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Blog Archive for the ‘Long Term Science’ Category

Salt Crystals and Selfies: Curiosity after the Seven Minutes of Terror

by Ahmed Kabil on December 22nd, 02014

In October 02013, NASA engineer Adam Steltzner spoke to the Long Now about landing the Curiosity rover on Mars. A decade of exhausted alternatives led Seltzner’s team to take the unconventional approach of a mini-rocket “sky crane” controlled by artificial intelligence to guide the rover to the Martian surface. Because the crane could not be…  Read More

Long Now’s Nevada and Artists with Lasers: January 02015 at The Interval

by Mikl Em on December 18th, 02014

We have just announced our lineup of upcoming events at The Interval for 02015. The first four months of the year will feature talks on art, science, history, technology and long-term thinking. Tickets are on sale now for the first two: January 6, 02015 Scotty Strachan: The Great Basin in the Anthropocene environmental researcher at University…  Read More

Kevin Kelly: Long-term Trends in the Scientific Method — Seminar Flashback

by Mikl Em on November 20th, 02014

In March 02006 author and Long Now board member Kevin Kelly shared his thoughts on what awaits us in the next century of science. At the time Kevin was already at work on the book What Technology Wants which would be published 5 years later. If you enjoyed Kevin’s 02014 Seminar for Long Now “Technium Unbound“,…  Read More

Mark Lynas: 9 Planetary Boundaries, Finessing the Anthropocene — Seminar Flashback

by Mikl Em on October 17th, 02014

“The Holocene is over and welcome to the Anthropocene our very uniquely human geological era.” In March 02012 environmental activist and author Mark Lynas gave a sobering assessment of Earth in the Anthropocene. Lynas offers a framework for tracking the health of our planet, outlining nine measurable “boundaries” that if crossed threaten the well-being of humans on Earth. And…  Read More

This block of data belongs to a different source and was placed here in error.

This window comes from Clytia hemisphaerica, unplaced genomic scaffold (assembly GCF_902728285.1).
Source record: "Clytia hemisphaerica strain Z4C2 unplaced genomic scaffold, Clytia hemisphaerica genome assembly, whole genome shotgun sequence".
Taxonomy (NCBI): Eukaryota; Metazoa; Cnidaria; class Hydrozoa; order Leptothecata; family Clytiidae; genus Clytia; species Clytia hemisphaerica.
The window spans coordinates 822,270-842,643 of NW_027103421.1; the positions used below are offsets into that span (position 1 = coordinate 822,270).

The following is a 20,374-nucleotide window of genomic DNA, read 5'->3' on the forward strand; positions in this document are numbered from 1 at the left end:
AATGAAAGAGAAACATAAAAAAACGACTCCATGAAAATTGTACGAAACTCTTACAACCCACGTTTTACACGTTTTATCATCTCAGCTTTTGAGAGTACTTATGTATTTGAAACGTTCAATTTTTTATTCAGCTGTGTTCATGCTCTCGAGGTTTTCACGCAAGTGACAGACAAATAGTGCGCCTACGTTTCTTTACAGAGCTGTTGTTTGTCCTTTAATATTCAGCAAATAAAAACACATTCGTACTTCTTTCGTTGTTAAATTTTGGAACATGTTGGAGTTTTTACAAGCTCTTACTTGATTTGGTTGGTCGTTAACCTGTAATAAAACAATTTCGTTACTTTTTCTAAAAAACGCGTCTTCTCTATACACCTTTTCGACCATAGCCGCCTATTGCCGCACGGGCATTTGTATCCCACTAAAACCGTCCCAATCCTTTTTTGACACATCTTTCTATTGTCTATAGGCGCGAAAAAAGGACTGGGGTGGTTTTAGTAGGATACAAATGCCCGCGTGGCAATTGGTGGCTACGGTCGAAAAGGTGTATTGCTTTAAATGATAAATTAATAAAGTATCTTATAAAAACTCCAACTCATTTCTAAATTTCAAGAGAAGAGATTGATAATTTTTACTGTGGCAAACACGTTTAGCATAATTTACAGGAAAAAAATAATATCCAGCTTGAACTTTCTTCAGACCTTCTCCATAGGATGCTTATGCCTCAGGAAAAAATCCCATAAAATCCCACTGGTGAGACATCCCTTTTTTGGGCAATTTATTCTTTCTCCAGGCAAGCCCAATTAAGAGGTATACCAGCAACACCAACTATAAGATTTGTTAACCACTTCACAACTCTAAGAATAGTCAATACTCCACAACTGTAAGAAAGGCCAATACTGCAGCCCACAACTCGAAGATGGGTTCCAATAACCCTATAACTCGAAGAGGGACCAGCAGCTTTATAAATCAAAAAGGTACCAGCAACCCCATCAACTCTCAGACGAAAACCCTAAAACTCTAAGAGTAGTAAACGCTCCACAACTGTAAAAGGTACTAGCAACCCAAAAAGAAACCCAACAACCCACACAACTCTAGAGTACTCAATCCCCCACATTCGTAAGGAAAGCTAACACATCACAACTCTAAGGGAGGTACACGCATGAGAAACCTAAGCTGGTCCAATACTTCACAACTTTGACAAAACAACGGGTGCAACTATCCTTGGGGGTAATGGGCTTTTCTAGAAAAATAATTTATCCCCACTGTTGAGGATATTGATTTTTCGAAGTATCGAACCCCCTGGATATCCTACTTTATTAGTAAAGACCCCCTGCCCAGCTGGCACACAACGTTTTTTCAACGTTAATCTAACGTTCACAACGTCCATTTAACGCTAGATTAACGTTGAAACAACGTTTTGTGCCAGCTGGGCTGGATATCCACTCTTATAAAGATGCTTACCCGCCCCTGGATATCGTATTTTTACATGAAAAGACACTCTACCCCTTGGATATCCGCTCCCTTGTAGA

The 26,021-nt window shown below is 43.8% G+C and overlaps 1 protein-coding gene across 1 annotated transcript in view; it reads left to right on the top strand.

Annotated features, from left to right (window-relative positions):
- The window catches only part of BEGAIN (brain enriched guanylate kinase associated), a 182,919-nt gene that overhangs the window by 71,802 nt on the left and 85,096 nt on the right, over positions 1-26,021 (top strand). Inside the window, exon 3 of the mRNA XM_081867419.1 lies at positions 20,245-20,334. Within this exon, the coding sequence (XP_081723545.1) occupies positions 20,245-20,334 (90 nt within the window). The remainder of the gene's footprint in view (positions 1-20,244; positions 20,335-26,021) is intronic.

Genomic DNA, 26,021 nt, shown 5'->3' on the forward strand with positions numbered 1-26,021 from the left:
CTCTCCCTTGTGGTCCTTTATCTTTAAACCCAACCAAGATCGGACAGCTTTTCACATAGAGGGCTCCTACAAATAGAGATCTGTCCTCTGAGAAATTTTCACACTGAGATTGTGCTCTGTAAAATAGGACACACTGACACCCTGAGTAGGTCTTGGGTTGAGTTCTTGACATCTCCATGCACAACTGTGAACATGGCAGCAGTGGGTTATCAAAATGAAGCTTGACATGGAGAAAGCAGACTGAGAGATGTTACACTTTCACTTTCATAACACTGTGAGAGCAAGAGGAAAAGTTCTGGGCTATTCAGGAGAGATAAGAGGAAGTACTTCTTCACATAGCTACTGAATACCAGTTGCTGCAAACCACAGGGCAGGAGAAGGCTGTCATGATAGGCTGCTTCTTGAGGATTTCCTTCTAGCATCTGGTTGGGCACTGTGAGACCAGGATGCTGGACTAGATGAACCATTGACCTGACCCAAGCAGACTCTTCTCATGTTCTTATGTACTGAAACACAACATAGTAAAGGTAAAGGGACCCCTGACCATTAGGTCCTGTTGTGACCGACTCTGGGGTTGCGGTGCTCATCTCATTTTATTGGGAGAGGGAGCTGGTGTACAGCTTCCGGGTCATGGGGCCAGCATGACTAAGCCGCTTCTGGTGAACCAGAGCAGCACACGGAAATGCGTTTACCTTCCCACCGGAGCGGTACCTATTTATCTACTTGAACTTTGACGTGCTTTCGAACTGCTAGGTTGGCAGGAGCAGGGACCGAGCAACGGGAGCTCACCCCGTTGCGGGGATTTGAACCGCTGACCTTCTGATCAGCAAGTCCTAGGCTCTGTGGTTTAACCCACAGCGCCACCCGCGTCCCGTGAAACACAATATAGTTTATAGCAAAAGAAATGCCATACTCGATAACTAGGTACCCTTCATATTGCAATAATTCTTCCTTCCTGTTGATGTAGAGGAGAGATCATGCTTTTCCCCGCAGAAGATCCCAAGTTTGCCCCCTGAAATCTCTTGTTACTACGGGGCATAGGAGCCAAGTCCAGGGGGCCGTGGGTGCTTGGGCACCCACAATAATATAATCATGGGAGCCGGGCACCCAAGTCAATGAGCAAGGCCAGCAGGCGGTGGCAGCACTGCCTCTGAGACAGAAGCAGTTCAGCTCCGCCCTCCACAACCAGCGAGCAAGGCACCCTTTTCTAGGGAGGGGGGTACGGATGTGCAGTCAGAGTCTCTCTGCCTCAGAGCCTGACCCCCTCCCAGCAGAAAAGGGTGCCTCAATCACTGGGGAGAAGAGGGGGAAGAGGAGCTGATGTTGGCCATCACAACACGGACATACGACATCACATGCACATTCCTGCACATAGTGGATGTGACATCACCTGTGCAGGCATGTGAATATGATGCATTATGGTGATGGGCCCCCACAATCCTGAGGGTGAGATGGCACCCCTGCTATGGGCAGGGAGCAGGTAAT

What Nuclear Waste Management Can Teach Us About Deep Time

by Charlotte Hajer on October 4th, 02014

Many suggest we have entered the Anthropocene – a new geologic epoch ushered in by humanity’s own transformations of Earth’s climate, erosion patterns, extinctions, atmosphere and rock record. In such circumstances, we are challenged to adopt new ways of living, thinking and understanding our relationships with our planetary environment. To do so, anthropologist Richard Irvine…  Read More

Peter Schwartz: The Starships ARE Coming — A Seminar Flashback

by Mikl Em on September 12th, 02014

In September 02013 futurist Peter Schwartz spoke for Long Now about realistic scenarios for human interstellar travel. Peter, a founding Long Now Board member, participated in “The 100-year Starship” project and contributed to the book Starship Century (Edited by Gregory Benford and James Benford) with scientists and science fiction authors positing realistic ways humanity could voyage beyond our Solar System. Our September Seminar…  Read More

Drew Endy Seminar Primer

by Charlotte Hajer on September 3rd, 02014

On Tuesday, September 16th, Drew Endy presents “The iGEM Revolution“ as part of our monthly Seminars About Long-term Thinking. Each month, our Seminar Primer gives you some background about the speaker, including links to explore even more. From Adventures in Synthetic Biology, by Drew Endy Biotechnology is a young science, but it’s already proven its…  Read More

Time Bottled in a Dozen 50-Milliliter Flasks

by Catherine Borgeson on August 21st, 02014

For most living organisms, 60,000 generations is an extensive amount of time. Go back that many human generations, or about 1,500,000 years, and there are fossils suggesting Homo erectus were widespread in East and Southeast Asia at that time. Even for the fruit flies, which geneticists have studied for over a century because of their…  Read More

Stefan Kroepelin Seminar Media

by Andrew Warner on June 25th, 02014

This lecture was presented as part of The Long Now Foundation’s monthly Seminars About Long-term Thinking. Civilization’s Mysterious Desert Cradle: Rediscovering the Deep Sahara Tuesday June 10, 02014 – San Francisco Video is up on the Kroepelin Seminar page. ********************* Audio is up on the Kroepelin Seminar page, or you can subscribe to our podcast….  Read More

Multi-Millennial Portraits: The Deep Time Photography and Writing of Rachel Sussman

by Catherine Borgeson on June 4th, 02014

The oldest living things in the world are a record and celebration of the past, a call to action in the present, and a barometer of our future, writes artist and SALT speaker Rachel Sussman in The Oldest Living Things in the World. When Rachel spoke for Long Now in 02010 her book on organisms that have lived…  Read More